Silent, decaying tributes Jordan West
There are places we take for granted, such as public restrooms, strip malls, and airport baggageclaim areas, perhaps never really appreciating how much we rely on them. These places become subjects for Jordan West. Other places such as abandoned gas stations, empty lots, and buildings fallen into disuse also find their way intoWest’s art.
Some would rather shield their eyes from manmade structures that distract from the fiction of the pristine landscape and bring us back to a reality with which we would rather not contend. Better to see the mountains far off in the distance than to focus on the run-down gas pump.
West seems interested in the history or life of such structures. He is also interested in a structure’s inevitable death. This is the sense with which he created a series of gouache works on paper called GoWest Young Man, examples of which can be seen by appointment at Launch Projects. The series depicts gas stations that are no longer functional and empty buildings— stores perhaps— and empty lots as sentinels on the American landscape: silent, desolate, and partway along their journeys of decay. “In the GoWest series, I was drawn to the abject rather than the romantic,” West said. “A lot of those structures were abandoned, maybe in the last recession. We are perhaps going to be seeing more of these.”
In terms of landscape painting, there is a marked distinction between whatWest paints and what many other artists choose as their subjects. Though landscape in its more natural guise with trees and mountains is undeniably present in some of his work, it is not his focus. “I’m choosing a certain level to chronicle,” said West. “I’m not chronicling the successes. There is enough glorification of our present condition in the media.”
West is a recipient of a Pollack-Krasner Foundation grant for the 2008-2009 fiscal year. The grant is awarded to professional artists in recognition of their merit and is based on financial need; large awards are given with the idea that the funds will support a working artist for the coming year. Launch Projects represents two recent award recipients; the other is Eric Tillinghast. Although more than 100 awards were given out in the last cycle, the award recognizes artists on an international scale, and the application process is long and involved, taking anywhere from nine months to a year.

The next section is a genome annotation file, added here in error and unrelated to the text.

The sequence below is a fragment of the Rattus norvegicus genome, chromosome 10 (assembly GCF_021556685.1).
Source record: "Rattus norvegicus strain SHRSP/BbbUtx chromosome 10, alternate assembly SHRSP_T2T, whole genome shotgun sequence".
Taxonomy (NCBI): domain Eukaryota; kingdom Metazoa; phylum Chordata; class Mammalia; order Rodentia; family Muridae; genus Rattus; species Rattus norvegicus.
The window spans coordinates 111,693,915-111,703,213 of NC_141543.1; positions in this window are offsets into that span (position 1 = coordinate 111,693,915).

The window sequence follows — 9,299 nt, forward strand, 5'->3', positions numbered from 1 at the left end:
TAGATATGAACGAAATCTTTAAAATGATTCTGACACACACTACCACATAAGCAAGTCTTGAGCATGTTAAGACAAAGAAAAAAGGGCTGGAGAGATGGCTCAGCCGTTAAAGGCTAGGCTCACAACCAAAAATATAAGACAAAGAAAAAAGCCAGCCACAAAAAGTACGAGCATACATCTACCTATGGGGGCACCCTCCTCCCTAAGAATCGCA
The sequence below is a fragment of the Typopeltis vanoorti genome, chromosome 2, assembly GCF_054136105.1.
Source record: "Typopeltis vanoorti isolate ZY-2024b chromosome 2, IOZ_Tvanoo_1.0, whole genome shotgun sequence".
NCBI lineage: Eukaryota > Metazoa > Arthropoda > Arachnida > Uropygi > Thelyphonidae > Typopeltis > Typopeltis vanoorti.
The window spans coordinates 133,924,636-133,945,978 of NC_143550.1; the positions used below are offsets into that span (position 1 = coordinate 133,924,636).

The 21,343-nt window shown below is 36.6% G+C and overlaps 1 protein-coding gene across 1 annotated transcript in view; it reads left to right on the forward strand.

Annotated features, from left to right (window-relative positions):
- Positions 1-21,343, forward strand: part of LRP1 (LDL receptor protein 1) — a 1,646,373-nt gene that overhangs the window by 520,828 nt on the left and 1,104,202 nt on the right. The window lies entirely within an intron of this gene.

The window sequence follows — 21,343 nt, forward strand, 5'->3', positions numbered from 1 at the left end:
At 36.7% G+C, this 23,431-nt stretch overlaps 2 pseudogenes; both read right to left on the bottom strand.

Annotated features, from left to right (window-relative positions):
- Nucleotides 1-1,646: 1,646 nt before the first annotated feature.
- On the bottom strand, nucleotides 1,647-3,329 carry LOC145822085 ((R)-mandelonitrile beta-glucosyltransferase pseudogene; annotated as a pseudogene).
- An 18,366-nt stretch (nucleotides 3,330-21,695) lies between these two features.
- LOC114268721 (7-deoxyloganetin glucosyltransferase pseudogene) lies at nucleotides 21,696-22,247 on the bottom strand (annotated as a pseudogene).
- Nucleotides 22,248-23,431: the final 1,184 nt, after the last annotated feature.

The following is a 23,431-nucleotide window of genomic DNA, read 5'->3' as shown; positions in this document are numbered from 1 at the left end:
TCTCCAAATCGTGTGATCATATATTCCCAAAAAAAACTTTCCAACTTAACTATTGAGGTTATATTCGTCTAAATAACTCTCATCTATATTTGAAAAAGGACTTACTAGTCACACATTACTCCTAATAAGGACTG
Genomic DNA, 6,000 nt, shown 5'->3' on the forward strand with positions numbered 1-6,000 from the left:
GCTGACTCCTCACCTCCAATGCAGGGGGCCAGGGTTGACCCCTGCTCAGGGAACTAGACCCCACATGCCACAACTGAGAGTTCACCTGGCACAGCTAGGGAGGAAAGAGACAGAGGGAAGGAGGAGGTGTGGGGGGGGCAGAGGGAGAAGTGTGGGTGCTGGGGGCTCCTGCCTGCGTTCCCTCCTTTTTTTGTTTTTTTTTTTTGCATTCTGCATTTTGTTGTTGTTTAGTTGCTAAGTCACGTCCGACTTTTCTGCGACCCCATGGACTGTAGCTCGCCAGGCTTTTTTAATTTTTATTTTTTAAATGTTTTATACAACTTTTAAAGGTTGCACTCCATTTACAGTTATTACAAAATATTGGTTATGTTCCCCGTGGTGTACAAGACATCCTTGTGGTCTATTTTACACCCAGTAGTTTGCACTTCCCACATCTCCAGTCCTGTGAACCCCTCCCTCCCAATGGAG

A painting called Double Happiness, also on view at Launch Projects, appears more technically complex than those in the Go West series. This painting presents a double image of an urban landscape whose parts come together in a dizzying abstraction. To read the painting architecturally, due to the precision of the line details, is to see it only on a surface level. “It addresses architecture only in a sense,” West said. “More specifically, it addresses the manmade environment we live in.” As with his previous work, Double Happiness is empty of all people, but it is ultimately about them. “The way I approach this is by chronicling society, not criticizing it,” he said. “The human presence still remains when they leave.”
Jordan West: Double Happiness, 2008-2009, oil on canvas, 48 x 48 inches; top, Go West Young Man #1, 2004, oil on panel, 26 x 48 inches